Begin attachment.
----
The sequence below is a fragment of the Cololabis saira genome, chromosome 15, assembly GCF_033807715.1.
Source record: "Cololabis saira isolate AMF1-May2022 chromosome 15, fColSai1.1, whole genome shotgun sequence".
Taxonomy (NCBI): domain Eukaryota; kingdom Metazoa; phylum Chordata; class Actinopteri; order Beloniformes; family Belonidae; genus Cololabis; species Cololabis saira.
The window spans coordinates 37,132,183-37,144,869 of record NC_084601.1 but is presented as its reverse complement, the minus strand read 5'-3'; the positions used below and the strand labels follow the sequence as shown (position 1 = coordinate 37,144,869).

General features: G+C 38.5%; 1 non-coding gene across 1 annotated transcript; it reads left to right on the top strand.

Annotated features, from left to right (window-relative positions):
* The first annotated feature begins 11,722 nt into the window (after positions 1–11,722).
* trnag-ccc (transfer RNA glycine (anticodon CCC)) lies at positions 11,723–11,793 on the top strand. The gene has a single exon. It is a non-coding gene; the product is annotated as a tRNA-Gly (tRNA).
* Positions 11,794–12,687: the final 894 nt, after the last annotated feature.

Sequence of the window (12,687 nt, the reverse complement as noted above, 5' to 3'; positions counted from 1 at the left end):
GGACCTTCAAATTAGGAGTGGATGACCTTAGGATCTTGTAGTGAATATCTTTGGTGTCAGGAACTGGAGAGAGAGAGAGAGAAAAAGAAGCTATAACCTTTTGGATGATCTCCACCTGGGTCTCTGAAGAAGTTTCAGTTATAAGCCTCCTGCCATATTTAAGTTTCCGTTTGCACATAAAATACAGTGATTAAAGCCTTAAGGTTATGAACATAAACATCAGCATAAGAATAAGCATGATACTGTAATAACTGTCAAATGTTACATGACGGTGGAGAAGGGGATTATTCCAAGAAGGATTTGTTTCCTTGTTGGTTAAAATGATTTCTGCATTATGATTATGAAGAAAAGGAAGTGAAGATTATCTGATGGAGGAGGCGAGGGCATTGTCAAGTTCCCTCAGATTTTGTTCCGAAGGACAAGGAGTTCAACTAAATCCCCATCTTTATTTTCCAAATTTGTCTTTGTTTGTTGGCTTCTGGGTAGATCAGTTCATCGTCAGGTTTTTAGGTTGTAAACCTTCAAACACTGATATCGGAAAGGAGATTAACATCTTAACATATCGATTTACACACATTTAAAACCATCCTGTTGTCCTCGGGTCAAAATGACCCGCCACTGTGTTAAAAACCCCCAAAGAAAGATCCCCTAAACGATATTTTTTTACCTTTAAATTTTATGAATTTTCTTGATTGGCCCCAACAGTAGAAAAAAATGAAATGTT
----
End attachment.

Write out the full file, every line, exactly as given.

The sequence below is a fragment of the Cololabis saira genome, chromosome 15, assembly GCF_033807715.1.
Source record: "Cololabis saira isolate AMF1-May2022 chromosome 15, fColSai1.1, whole genome shotgun sequence".
Taxonomy (NCBI): domain Eukaryota; kingdom Metazoa; phylum Chordata; class Actinopteri; order Beloniformes; family Belonidae; genus Cololabis; species Cololabis saira.
The window spans coordinates 37,132,183-37,144,869 of record NC_084601.1 but is presented as its reverse complement, the minus strand read 5'-3'; the positions used below and the strand labels follow the sequence as shown (position 1 = coordinate 37,144,869).

General features: G+C 38.5%; 1 non-coding gene across 1 annotated transcript; it reads left to right on the top strand.

Annotated features, from left to right (window-relative positions):
* The first annotated feature begins 11,722 nt into the window (after positions 1–11,722).
* trnag-ccc (transfer RNA glycine (anticodon CCC)) lies at positions 11,723–11,793 on the top strand. The gene has a single exon. It is a non-coding gene; the product is annotated as a tRNA-Gly (tRNA).
* Positions 11,794–12,687: the final 894 nt, after the last annotated feature.

Sequence of the window (12,687 nt, the reverse complement as noted above, 5' to 3'; positions counted from 1 at the left end):
GGACCTTCAAATTAGGAGTGGATGACCTTAGGATCTTGTAGTGAATATCTTTGGTGTCAGGAACTGGAGAGAGAGAGAGAGAAAAAGAAGCTATAACCTTTTGGATGATCTCCACCTGGGTCTCTGAAGAAGTTTCAGTTATAAGCCTCCTGCCATATTTAAGTTTCCGTTTGCACATAAAATACAGTGATTAAAGCCTTAAGGTTATGAACATAAACATCAGCATAAGAATAAGCATGATACTGTAATAACTGTCAAATGTTACATGACGGTGGAGAAGGGGATTATTCCAAGAAGGATTTGTTTCCTTGTTGGTTAAAATGATTTCTGCATTATGATTATGAAGAAAAGGAAGTGAAGATTATCTGATGGAGGAGGCGAGGGCATTGTCAAGTTCCCTCAGATTTTGTTCCGAAGGACAAGGAGTTCAACTAAATCCCCATCTTTATTTTCCAAATTTGTCTTTGTTTGTTGGCTTCTGGGTAGATCAGTTCATCGTCAGGTTTTTAGGTTGTAAACCTTCAAACACTGATATCGGAAAGGAGATTAACATCTTAACATATCGATTTACACACATTTAAAACCATCCTGTTGTCCTCGGGTCAAAATGACCCGCCACTGTGTTAAAAACCCCCAAAGAAAGATCCCCTAAACGATATTTTTTTACCTTTAAATTTTATGAATTTTCTTGATTGGCCCCAACAGTAGAAAAAAATGAAATGTT